— by Michael Lombardi, CFP
I listened closely to President Obama’s speech yesterday about the auto industry twice, once live and the second via a Bloomberg video repeat. But I must have missed something.
The President said that the U.S. is not interested in running General Motors. He also said that 400,000 jobs in and related to the auto industry have been lost and that we cannot let the American auto industry vanish. He said that the government will give more working capital to GM and Chrysler. GM has been granted 60 days to provide a new restructuring plan; Chrysler has 30 days to do a deal with FIAT.
For the first time, I heard the President talk about bankruptcy as part of the restructuring of GM and Chrysler. As a stock market commentator, I believe that the bankruptcies of both companies have already been discounted by the stock market.
But here’s where I got lost in the President’s speech. President
Obama, if I heard him right, said that if you buy a GM or Chrysler car, “starting today the U.S. government will stand behind your warranty.”
The way I understand it, the government has no interest in running GM, but on the other hand, they are guaranteeing that the warranties issued by GM will be honored by the government. Are the two not somewhat intertwined?
I’ve had a career of almost 30 years studying the stock market and the economy. Over the past two years, I’ve seen actions come out of Washington that I would have never fathomed…never even thought possible.
While Washington has only the best intentions for all of us (it wants so desperately to put these poor economic times behind us), at night I sometimes cannot sleep worrying about all the debt the U.S. is accumulating. The fact is that the U.S. does not have the money for all these bailouts and guarantees…it is doing so only by increasing its debt load.
Where will it all end? Unfortunately, I do not believe that it will end well. I’m concerned about the stability of the U.S. dollar against other world currencies given the horrendous debt the U.S. is accumulating.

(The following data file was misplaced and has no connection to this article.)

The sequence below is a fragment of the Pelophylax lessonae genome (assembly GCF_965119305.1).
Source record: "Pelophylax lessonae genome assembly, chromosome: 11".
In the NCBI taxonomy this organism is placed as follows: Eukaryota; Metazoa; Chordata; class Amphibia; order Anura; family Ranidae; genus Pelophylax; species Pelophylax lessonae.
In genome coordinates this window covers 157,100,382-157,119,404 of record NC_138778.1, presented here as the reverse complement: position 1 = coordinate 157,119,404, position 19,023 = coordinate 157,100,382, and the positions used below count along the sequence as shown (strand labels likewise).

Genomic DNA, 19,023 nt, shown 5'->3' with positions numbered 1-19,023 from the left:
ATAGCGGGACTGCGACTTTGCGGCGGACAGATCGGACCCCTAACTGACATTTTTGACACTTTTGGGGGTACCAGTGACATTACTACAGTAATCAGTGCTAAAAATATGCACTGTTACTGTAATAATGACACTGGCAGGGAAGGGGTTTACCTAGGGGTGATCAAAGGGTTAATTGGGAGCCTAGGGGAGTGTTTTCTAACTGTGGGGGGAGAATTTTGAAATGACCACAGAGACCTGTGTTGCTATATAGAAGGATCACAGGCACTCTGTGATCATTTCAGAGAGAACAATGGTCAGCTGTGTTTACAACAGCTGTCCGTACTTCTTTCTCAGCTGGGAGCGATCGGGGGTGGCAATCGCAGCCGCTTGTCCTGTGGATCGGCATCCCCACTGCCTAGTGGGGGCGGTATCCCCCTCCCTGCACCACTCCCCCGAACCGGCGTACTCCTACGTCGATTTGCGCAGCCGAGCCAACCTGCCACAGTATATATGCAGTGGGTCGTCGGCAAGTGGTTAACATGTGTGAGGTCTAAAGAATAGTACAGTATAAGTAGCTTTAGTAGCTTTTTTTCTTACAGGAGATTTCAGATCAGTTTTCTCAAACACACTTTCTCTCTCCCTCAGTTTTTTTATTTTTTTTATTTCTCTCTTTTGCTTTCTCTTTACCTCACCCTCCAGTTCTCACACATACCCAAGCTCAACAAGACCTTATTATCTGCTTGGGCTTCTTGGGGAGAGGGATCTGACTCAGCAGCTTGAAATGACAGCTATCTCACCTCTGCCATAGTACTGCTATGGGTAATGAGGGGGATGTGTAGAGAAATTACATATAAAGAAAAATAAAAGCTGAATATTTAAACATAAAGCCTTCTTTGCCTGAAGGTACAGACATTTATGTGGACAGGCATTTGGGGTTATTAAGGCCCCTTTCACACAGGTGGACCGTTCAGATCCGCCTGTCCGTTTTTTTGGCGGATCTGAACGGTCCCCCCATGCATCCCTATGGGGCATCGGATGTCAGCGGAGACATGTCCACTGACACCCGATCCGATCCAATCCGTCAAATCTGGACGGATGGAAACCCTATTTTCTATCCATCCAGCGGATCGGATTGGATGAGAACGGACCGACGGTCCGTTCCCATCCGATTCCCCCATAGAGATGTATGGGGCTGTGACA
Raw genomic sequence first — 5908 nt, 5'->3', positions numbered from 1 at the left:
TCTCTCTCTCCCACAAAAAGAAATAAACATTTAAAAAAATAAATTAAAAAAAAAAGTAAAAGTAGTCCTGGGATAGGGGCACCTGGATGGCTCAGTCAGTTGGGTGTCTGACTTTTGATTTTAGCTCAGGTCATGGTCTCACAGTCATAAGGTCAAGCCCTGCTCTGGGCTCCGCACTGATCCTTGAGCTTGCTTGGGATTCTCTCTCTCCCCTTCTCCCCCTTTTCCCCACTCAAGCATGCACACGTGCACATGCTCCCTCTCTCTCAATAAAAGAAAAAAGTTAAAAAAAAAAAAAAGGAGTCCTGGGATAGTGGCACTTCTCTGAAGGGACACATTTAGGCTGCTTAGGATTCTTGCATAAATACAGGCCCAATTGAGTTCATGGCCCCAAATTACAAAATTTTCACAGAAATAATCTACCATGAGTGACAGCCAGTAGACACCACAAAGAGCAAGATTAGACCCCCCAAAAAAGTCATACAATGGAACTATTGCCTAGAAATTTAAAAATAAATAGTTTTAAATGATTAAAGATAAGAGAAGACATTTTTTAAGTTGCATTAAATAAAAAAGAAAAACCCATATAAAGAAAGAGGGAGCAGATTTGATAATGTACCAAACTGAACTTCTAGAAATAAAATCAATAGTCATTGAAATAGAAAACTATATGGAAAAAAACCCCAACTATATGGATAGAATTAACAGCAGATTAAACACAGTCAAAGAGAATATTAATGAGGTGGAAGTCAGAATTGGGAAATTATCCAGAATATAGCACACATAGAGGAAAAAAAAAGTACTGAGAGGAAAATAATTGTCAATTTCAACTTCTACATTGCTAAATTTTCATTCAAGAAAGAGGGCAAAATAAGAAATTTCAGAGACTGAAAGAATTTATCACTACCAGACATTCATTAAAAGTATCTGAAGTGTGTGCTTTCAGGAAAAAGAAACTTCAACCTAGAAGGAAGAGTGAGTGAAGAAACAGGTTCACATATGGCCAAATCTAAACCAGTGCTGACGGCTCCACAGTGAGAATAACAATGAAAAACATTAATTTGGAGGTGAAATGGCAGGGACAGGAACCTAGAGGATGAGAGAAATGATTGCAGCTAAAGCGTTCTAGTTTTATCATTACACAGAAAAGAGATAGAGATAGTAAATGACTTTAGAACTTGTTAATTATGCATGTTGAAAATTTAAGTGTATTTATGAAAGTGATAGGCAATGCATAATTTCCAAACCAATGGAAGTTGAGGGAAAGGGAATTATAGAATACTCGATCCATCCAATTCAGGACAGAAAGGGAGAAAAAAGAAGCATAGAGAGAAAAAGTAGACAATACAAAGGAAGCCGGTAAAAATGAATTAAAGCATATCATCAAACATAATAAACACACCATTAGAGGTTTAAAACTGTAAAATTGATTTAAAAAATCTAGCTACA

Michael’s Personal Notes:
I’ve known Anthony Jasansky, a professional engineer by trade, for about 25 years. During that period, Anthony, an avid student of the stock market, has become an expert on technical analysis. While fundamental analysis is concerned with how much a company makes and those earnings related to its share price, a technical analyst studies past stock price charts to forecast future price movements. Anthony has been kind enough to write a special guest column for my PROFIT CONFIDENTIAL readers. You’ll find that column at the end of today’s issue. I think you’ll find it an interesting read.
Where the Market Stands:
A doozy of a day yesterday for the stock market, with the Dow Jones Industrial Average down 254 points! Analysts were quick to blame the auto sector yesterday for the sharp decline. I see it differently. Prior to yesterday, the Dow Jones had marched up 1,200 points (18%) since March 9, giving us one of the best months in living memory. What happens today will be an important answer to the million-dollar question: will the stock market continue on its march to regain all of its 2009 losses? If it does, in my opinion, the market will be giving us one more chance to get out. So far this year, the Dow Jones is down 14%.
What He Said:
“I’m getting very worried about the state of the U.S. housing market and its ramifications on the economy. The U.S. could be headed for its first outright annual decline in home prices on record, adjusted for inflation. And I really believe this coul be a catastrophe for the U.S. economy.” Michael Lombardi in PROFIT CONFIDENTIAL, August 2, 2006. “I see the coming recession being deep and difficult because U.S. consumers do not have the savings to spend their way out of the recession. The same thing happened in Japan. The Japan example proved that when consumer confidence is shattered, even zero percent interest won’t spur consumer spending. The same thing could happen here.” Michael Lombardi in PROFIT CONFIDENTIAL, August 23, 2006. Michael started talking about and predicting the current financial catastrophe long before anyone else.